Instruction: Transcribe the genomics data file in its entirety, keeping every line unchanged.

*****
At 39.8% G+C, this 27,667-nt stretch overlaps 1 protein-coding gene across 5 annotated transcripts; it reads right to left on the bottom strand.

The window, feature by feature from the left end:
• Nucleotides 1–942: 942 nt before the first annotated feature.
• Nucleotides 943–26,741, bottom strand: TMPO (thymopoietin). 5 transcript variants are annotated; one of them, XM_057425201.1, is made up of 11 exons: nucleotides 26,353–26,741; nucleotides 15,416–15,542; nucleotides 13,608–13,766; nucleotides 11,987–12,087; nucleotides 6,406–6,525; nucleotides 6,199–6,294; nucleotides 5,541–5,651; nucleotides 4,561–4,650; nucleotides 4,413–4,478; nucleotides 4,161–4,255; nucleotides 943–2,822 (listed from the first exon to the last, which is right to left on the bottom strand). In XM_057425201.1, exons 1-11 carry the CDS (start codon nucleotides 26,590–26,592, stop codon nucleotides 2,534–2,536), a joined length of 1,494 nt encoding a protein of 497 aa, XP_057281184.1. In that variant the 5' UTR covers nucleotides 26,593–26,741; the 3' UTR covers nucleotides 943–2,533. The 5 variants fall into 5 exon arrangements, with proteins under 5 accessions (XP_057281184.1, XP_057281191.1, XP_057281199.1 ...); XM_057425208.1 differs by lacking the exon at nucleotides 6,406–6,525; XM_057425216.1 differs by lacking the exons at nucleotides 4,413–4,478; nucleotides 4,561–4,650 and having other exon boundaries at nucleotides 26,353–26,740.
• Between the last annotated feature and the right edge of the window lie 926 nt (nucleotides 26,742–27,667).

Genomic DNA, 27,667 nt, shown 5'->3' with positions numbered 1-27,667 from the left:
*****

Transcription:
At 39.8% G+C, this 27,667-nt stretch overlaps 1 protein-coding gene across 5 annotated transcripts; it reads right to left on the bottom strand.

The window, feature by feature from the left end:
• Nucleotides 1–942: 942 nt before the first annotated feature.
• Nucleotides 943–26,741, bottom strand: TMPO (thymopoietin). 5 transcript variants are annotated; one of them, XM_057425201.1, is made up of 11 exons: nucleotides 26,353–26,741; nucleotides 15,416–15,542; nucleotides 13,608–13,766; nucleotides 11,987–12,087; nucleotides 6,406–6,525; nucleotides 6,199–6,294; nucleotides 5,541–5,651; nucleotides 4,561–4,650; nucleotides 4,413–4,478; nucleotides 4,161–4,255; nucleotides 943–2,822 (listed from the first exon to the last, which is right to left on the bottom strand). In XM_057425201.1, exons 1-11 carry the CDS (start codon nucleotides 26,590–26,592, stop codon nucleotides 2,534–2,536), a joined length of 1,494 nt encoding a protein of 497 aa, XP_057281184.1. In that variant the 5' UTR covers nucleotides 26,593–26,741; the 3' UTR covers nucleotides 943–2,533. The 5 variants fall into 5 exon arrangements, with proteins under 5 accessions (XP_057281184.1, XP_057281191.1, XP_057281199.1 ...); XM_057425208.1 differs by lacking the exon at nucleotides 6,406–6,525; XM_057425216.1 differs by lacking the exons at nucleotides 4,413–4,478; nucleotides 4,561–4,650 and having other exon boundaries at nucleotides 26,353–26,740.
• Between the last annotated feature and the right edge of the window lie 926 nt (nucleotides 26,742–27,667).

Genomic DNA, 27,667 nt, shown 5'->3' with positions numbered 1-27,667 from the left: